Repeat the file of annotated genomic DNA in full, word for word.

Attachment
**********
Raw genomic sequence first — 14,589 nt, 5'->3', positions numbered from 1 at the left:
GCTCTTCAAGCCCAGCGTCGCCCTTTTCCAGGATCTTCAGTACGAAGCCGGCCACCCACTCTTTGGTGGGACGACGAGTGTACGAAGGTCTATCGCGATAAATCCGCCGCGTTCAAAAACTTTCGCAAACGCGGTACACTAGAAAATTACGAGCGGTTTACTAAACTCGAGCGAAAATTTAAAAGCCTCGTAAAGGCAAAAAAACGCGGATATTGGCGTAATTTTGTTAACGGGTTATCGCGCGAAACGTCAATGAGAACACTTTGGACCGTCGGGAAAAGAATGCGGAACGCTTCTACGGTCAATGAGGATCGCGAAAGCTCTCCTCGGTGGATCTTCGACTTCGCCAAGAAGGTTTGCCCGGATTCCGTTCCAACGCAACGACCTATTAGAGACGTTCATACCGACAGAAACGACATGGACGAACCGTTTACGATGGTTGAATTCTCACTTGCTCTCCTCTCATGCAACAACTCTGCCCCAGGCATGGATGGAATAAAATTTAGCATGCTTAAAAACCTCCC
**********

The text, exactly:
Raw genomic sequence first — 14,589 nt, 5'->3', positions numbered from 1 at the left:
GCTCTTCAAGCCCAGCGTCGCCCTTTTCCAGGATCTTCAGTACGAAGCCGGCCACCCACTCTTTGGTGGGACGACGAGTGTACGAAGGTCTATCGCGATAAATCCGCCGCGTTCAAAAACTTTCGCAAACGCGGTACACTAGAAAATTACGAGCGGTTTACTAAACTCGAGCGAAAATTTAAAAGCCTCGTAAAGGCAAAAAAACGCGGATATTGGCGTAATTTTGTTAACGGGTTATCGCGCGAAACGTCAATGAGAACACTTTGGACCGTCGGGAAAAGAATGCGGAACGCTTCTACGGTCAATGAGGATCGCGAAAGCTCTCCTCGGTGGATCTTCGACTTCGCCAAGAAGGTTTGCCCGGATTCCGTTCCAACGCAACGACCTATTAGAGACGTTCATACCGACAGAAACGACATGGACGAACCGTTTACGATGGTTGAATTCTCACTTGCTCTCCTCTCATGCAACAACTCTGCCCCAGGCATGGATGGAATAAAATTTAGCATGCTTAAAAACCTCCC